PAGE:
My mtDNA tells me almost nothing because the line back runs smack dab into my French Huguenot family who are not well recorded.  I do know some names and that's about it.

Friday, January 8, 2016

Close to Home: Five Generation Chart

Chart of Five Generation Ancestors, 2016 by Midge Frazel

Who are the People to "Go-Over"?

I started this project by defining the people I was to review, record and write about.  Here is this same chart I posted at Flickr in case you want to look at it more closely.

Just to make it easier on me, I gave each generation a number for my notebook. This is how I used to teach a course in beginner genealogy. I started with paper so that each person in the class learned the terminology and how to fill in a chart. I wanted them to see how much they knew and who to call and interview. Getting the "grandparent math" and finding out how many they had total. (2 parents, 4 grandparents, 16 great grandparents, etc. Most people could name a great grandparent or two and that was it. Of course, they wanted to know how far back I could go and how long that took. I told they that before they went out on this adventure, they had to stick "close to home" before packing their bags.

Last year, I worked on my paternal ancestors so this year I plan to review my maternal ancestors starting with my mother (#2). Yesterday, was the anniversary of her birth one hundred years ago. I spent a little while reviewing photographs stored in the back of my office closet. Since last summer, I have found my mother's high school yearbook and recorded the schools she attended. It is surprising that I had not done that before.

My maternal grandparents only had two children. When interviewing my maternal grandmother, I learned her first baby was stillborn. She carried that pregnancy to 5 months and then gave birth to a dead baby. My grandmother was in her late eighties when I learned this. My mother did not know that she could have been a middle child. 

After making this chart, I gave each person a number and typed them out grouping them by generation. I am lucky. I know the names of all thirty people, when they were born and when they died. For some I only have a year to work with and that is something I need to work on.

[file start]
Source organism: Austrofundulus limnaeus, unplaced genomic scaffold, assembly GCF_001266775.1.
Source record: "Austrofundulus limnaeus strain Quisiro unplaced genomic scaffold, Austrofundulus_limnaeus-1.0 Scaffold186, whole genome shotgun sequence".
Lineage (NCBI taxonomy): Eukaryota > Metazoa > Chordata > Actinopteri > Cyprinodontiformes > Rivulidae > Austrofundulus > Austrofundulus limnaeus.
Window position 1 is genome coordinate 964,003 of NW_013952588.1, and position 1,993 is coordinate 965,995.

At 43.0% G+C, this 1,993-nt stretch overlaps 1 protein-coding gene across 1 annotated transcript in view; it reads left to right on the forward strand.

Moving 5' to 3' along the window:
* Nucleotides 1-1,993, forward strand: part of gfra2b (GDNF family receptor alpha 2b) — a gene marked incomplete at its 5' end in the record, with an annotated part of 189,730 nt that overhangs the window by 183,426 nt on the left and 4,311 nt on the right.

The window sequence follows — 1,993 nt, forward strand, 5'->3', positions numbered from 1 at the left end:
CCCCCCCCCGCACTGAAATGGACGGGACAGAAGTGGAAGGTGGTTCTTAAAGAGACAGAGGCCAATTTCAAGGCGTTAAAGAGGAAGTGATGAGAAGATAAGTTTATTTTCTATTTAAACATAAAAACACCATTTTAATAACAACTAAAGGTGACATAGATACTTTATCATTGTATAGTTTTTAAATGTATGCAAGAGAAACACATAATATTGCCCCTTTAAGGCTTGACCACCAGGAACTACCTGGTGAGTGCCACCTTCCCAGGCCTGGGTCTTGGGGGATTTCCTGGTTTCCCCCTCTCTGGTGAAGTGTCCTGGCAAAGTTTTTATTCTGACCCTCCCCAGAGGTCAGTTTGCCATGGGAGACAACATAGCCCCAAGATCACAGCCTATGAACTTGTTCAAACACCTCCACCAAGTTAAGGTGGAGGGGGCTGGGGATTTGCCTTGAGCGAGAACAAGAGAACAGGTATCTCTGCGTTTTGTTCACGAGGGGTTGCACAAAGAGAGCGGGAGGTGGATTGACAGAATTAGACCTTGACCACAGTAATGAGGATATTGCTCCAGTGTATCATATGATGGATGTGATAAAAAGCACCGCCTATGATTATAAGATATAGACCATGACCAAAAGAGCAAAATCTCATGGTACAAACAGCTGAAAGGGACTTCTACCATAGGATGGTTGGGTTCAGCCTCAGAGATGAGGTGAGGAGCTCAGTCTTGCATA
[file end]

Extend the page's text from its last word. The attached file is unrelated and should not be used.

Ancestor #24, my 2nd great grandfather, Dudley Wheeler Stewart is a good example. I sent queries for his birth record to North Stonington, Stonington and Groton, CT with no results. I have compiled histories and genealogies with different dates. I need to make a list of them and where I found them and keep digging.

Thursday, January 7, 2016

Talented At An Easel

Talented At An Easel
100 Year Birthday Remembrance
Dorothy Frances Stewart, BFA

Sterling Silver Pin designed by my mother between 1937 and 1940 (inscribed RISD)
collection of the author, scanned with Flip-Pal scanner
1937 "Outside the Sculpture Class" wearing smocks
with two friends, collection of the autho

(1935)The Cranstonian,  Cranston High School (East) p. 78 School Yearbook Collection (blog post)

If she were alive today, my mother, Dorothy Frances (Stewart) Broadfoot would be one hundred years old. (7 January 1916-3 Jun 2002). It is plausible that she could have lived to be 100 since her mother lived to be 98 and her great grandmother lived to be 99 but Mom's health was not good near the end of her days.

She knew all four of her grandparents and the previously mentioned 99 year old great grandmother.
(Below: 1916 portrait of my mom with my grandmother in 1916)